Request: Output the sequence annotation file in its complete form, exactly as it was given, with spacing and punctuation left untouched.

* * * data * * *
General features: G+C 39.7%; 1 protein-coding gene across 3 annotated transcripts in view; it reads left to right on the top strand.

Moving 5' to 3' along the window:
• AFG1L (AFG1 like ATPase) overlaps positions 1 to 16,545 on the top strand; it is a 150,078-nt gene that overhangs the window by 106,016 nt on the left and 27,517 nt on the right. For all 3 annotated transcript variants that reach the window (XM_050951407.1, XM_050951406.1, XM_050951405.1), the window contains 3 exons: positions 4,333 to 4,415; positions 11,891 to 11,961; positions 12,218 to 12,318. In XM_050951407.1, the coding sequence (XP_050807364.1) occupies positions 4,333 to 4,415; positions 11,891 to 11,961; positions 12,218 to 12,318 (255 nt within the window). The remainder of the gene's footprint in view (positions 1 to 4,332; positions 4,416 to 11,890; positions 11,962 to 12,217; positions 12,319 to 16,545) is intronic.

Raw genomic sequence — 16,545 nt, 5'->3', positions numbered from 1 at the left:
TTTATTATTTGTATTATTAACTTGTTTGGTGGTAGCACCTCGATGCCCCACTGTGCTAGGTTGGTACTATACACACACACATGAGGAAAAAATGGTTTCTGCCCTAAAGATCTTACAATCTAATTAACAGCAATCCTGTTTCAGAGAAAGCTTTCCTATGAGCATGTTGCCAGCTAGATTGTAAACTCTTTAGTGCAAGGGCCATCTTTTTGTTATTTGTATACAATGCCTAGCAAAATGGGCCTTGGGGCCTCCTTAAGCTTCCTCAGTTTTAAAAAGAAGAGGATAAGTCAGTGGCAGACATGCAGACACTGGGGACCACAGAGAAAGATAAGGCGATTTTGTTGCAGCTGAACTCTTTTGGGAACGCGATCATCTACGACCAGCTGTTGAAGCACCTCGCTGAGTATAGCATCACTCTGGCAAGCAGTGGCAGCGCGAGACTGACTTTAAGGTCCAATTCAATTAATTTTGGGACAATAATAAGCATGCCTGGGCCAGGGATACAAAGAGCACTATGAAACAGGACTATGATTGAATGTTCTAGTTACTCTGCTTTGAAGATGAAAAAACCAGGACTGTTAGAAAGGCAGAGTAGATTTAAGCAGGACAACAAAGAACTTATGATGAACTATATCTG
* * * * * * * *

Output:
General features: G+C 39.7%; 1 protein-coding gene across 3 annotated transcripts in view; it reads left to right on the top strand.

Moving 5' to 3' along the window:
• AFG1L (AFG1 like ATPase) overlaps positions 1 to 16,545 on the top strand; it is a 150,078-nt gene that overhangs the window by 106,016 nt on the left and 27,517 nt on the right. For all 3 annotated transcript variants that reach the window (XM_050951407.1, XM_050951406.1, XM_050951405.1), the window contains 3 exons: positions 4,333 to 4,415; positions 11,891 to 11,961; positions 12,218 to 12,318. In XM_050951407.1, the coding sequence (XP_050807364.1) occupies positions 4,333 to 4,415; positions 11,891 to 11,961; positions 12,218 to 12,318 (255 nt within the window). The remainder of the gene's footprint in view (positions 1 to 4,332; positions 4,416 to 11,890; positions 11,962 to 12,217; positions 12,319 to 16,545) is intronic.

Raw genomic sequence — 16,545 nt, 5'->3', positions numbered from 1 at the left:
TTTATTATTTGTATTATTAACTTGTTTGGTGGTAGCACCTCGATGCCCCACTGTGCTAGGTTGGTACTATACACACACACATGAGGAAAAAATGGTTTCTGCCCTAAAGATCTTACAATCTAATTAACAGCAATCCTGTTTCAGAGAAAGCTTTCCTATGAGCATGTTGCCAGCTAGATTGTAAACTCTTTAGTGCAAGGGCCATCTTTTTGTTATTTGTATACAATGCCTAGCAAAATGGGCCTTGGGGCCTCCTTAAGCTTCCTCAGTTTTAAAAAGAAGAGGATAAGTCAGTGGCAGACATGCAGACACTGGGGACCACAGAGAAAGATAAGGCGATTTTGTTGCAGCTGAACTCTTTTGGGAACGCGATCATCTACGACCAGCTGTTGAAGCACCTCGCTGAGTATAGCATCACTCTGGCAAGCAGTGGCAGCGCGAGACTGACTTTAAGGTCCAATTCAATTAATTTTGGGACAATAATAAGCATGCCTGGGCCAGGGATACAAAGAGCACTATGAAACAGGACTATGATTGAATGTTCTAGTTACTCTGCTTTGAAGATGAAAAAACCAGGACTGTTAGAAAGGCAGAGTAGATTTAAGCAGGACAACAAAGAACTTATGATGAACTATATCTG